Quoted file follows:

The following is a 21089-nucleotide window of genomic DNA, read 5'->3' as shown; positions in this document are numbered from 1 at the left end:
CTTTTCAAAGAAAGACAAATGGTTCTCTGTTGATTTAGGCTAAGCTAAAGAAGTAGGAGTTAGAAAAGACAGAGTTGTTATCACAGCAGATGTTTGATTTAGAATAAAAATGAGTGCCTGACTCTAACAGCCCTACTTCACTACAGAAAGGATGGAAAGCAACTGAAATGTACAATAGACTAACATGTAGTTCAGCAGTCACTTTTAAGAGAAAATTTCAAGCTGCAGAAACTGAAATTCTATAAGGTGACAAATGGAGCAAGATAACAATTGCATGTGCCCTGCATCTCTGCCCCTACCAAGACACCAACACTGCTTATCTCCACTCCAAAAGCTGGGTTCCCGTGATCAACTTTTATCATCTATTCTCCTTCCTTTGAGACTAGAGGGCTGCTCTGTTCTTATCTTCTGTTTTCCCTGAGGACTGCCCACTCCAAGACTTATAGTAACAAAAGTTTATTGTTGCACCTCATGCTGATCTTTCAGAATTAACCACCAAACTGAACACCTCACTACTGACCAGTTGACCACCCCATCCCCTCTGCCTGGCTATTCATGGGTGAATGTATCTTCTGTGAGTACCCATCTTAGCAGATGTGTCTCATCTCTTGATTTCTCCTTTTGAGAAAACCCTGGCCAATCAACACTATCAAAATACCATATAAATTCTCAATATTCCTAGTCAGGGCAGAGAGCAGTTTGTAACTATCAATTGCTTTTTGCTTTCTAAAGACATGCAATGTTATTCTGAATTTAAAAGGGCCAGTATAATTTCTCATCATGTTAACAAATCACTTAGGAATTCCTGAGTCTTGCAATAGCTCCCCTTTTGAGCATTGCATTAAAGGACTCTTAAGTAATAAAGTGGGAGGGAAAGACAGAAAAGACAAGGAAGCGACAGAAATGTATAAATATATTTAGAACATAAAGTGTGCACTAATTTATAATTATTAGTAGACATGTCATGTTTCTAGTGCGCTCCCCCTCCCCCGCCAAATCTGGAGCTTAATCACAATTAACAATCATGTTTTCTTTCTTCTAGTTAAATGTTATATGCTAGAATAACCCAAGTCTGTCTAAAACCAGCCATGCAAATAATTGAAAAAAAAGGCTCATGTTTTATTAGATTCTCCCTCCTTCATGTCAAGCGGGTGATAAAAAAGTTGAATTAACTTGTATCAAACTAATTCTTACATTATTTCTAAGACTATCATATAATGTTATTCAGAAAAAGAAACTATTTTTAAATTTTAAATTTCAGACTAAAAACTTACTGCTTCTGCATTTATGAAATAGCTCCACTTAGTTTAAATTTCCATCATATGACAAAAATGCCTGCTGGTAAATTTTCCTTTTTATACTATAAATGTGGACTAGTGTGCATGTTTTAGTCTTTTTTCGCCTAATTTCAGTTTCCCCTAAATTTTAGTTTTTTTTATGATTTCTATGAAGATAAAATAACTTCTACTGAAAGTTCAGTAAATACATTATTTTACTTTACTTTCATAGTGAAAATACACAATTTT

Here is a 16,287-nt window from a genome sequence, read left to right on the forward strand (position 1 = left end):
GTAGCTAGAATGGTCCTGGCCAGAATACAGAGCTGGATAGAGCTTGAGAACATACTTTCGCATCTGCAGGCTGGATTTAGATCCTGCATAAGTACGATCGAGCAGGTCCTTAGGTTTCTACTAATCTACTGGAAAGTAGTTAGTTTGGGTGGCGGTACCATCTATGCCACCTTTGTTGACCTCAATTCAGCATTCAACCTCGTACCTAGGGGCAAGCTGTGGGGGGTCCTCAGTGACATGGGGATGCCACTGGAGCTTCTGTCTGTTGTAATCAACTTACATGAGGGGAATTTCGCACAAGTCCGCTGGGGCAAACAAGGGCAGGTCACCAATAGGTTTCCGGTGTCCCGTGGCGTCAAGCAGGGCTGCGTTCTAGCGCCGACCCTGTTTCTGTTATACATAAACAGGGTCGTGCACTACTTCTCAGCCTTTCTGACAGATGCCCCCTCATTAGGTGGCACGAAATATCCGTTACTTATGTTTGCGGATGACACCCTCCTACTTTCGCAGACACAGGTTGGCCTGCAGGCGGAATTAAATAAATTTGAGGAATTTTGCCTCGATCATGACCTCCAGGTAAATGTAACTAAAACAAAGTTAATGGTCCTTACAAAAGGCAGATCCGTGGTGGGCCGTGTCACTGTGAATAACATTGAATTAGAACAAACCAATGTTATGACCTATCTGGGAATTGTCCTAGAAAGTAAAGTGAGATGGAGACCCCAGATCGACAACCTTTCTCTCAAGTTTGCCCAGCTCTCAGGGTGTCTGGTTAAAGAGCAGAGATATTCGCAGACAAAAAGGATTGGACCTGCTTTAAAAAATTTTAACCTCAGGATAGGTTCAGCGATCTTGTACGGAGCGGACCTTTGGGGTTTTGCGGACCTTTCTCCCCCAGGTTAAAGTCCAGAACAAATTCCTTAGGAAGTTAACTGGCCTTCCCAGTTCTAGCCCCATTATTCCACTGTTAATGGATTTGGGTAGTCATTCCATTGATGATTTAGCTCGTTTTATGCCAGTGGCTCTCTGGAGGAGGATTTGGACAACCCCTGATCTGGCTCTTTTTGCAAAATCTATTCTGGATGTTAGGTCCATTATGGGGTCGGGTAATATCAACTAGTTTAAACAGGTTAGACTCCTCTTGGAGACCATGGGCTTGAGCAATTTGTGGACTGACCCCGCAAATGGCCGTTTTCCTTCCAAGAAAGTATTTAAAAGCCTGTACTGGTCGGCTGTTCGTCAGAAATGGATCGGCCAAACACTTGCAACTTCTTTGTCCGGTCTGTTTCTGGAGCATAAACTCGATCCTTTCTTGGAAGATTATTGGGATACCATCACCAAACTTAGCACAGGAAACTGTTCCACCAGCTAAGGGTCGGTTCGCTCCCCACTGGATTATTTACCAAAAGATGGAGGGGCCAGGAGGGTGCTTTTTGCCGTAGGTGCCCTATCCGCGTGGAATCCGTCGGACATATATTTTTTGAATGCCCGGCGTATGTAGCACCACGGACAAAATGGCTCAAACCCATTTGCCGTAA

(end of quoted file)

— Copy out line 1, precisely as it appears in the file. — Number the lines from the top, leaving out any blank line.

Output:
The following is a 21089-nucleotide window of genomic DNA, read 5'->3' as shown; positions in this document are numbered from 1 at the left end: